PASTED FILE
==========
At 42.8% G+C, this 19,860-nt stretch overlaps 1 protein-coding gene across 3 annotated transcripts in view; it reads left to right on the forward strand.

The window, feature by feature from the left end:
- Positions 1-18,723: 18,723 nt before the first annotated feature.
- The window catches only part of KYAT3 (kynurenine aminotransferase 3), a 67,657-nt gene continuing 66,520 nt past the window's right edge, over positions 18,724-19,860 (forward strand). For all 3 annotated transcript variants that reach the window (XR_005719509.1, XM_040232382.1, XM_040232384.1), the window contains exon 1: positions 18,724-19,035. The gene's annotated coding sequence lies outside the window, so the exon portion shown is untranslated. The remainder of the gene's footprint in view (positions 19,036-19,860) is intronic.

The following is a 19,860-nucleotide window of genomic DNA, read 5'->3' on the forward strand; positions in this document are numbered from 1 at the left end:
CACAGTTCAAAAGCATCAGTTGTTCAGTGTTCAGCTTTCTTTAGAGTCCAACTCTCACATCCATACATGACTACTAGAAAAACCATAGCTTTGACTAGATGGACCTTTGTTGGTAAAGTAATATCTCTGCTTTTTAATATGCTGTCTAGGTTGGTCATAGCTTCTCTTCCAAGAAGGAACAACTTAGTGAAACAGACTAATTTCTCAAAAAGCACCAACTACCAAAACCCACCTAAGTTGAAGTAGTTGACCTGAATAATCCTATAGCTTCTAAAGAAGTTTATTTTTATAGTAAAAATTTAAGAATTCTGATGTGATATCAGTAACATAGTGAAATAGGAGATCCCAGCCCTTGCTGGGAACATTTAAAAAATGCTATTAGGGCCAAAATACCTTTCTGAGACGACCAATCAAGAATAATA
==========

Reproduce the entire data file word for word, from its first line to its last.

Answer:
At 42.8% G+C, this 19,860-nt stretch overlaps 1 protein-coding gene across 3 annotated transcripts in view; it reads left to right on the forward strand.

The window, feature by feature from the left end:
- Positions 1-18,723: 18,723 nt before the first annotated feature.
- The window catches only part of KYAT3 (kynurenine aminotransferase 3), a 67,657-nt gene continuing 66,520 nt past the window's right edge, over positions 18,724-19,860 (forward strand). For all 3 annotated transcript variants that reach the window (XR_005719509.1, XM_040232382.1, XM_040232384.1), the window contains exon 1: positions 18,724-19,035. The gene's annotated coding sequence lies outside the window, so the exon portion shown is untranslated. The remainder of the gene's footprint in view (positions 19,036-19,860) is intronic.

The following is a 19,860-nucleotide window of genomic DNA, read 5'->3' on the forward strand; positions in this document are numbered from 1 at the left end:
CACAGTTCAAAAGCATCAGTTGTTCAGTGTTCAGCTTTCTTTAGAGTCCAACTCTCACATCCATACATGACTACTAGAAAAACCATAGCTTTGACTAGATGGACCTTTGTTGGTAAAGTAATATCTCTGCTTTTTAATATGCTGTCTAGGTTGGTCATAGCTTCTCTTCCAAGAAGGAACAACTTAGTGAAACAGACTAATTTCTCAAAAAGCACCAACTACCAAAACCCACCTAAGTTGAAGTAGTTGACCTGAATAATCCTATAGCTTCTAAAGAAGTTTATTTTTATAGTAAAAATTTAAGAATTCTGATGTGATATCAGTAACATAGTGAAATAGGAGATCCCAGCCCTTGCTGGGAACATTTAAAAAATGCTATTAGGGCCAAAATACCTTTCTGAGACGACCAATCAAGAATAATA